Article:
Shooting B&W is harder than you think!

For my independent practice I've been researching the various ways to use Black and White to add meaning to a picture, but also how to use it technically as well, what I've discovered has been eye opening.
Due to B&W not being the most commonly used format in film making today there hasn't been much to find online that will help me in film making, but I have been able to find a lot in regards to photography, of which it is still very popular. Firstly, black and white still picks up colour information even though it doesn't show them on screen, so red might be a darker shade of grey than blue for instance, so adding colour filters to the camera or in post can create some fantastic creative pathways. If you use Red as your primary filter, Blues become much darker, but Reds become much lighter.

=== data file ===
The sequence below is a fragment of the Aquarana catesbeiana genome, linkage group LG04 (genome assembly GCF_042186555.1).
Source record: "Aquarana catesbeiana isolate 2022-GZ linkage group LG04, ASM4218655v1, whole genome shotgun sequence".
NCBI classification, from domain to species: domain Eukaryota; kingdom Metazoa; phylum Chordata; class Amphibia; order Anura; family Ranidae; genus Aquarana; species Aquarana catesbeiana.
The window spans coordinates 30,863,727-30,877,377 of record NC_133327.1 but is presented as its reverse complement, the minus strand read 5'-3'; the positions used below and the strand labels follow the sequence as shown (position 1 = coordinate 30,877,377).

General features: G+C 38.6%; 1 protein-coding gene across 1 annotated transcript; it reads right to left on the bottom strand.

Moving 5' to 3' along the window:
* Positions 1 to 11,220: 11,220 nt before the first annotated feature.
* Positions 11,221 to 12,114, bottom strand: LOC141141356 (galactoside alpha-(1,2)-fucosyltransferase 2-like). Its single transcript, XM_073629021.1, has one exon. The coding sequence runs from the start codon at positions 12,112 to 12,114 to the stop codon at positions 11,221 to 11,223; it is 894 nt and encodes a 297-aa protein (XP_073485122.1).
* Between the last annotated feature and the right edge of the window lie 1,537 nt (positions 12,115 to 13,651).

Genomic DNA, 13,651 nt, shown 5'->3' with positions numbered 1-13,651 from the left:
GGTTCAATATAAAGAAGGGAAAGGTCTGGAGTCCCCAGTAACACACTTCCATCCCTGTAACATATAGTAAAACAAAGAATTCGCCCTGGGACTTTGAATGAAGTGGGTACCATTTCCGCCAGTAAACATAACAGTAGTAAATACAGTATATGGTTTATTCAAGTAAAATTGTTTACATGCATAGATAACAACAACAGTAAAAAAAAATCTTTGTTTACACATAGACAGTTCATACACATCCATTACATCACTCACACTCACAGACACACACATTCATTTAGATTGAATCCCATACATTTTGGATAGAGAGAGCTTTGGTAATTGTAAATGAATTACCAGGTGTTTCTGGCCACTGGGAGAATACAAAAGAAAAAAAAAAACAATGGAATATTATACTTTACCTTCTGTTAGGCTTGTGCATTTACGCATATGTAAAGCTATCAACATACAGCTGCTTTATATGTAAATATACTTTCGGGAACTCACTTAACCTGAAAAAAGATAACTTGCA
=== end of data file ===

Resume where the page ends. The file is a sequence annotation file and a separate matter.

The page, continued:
During the silent film era the actors that you see wearing make up probably weren't just covered in standard Black eyeliner, in fact it was probably more likely that they were wearing whatever makeup worked the best with the colour filter on the lens, which lets the audience build up a different impression of them simply dependent on their colour.

For my film, which includes Red Blood, I want to make the blood come out like it is strong, bold and violent, so I think that by adding a Green colour filter it will give me the best contrast between yellowy skin which will come out a sharp white and red that will appear very dark and threatening.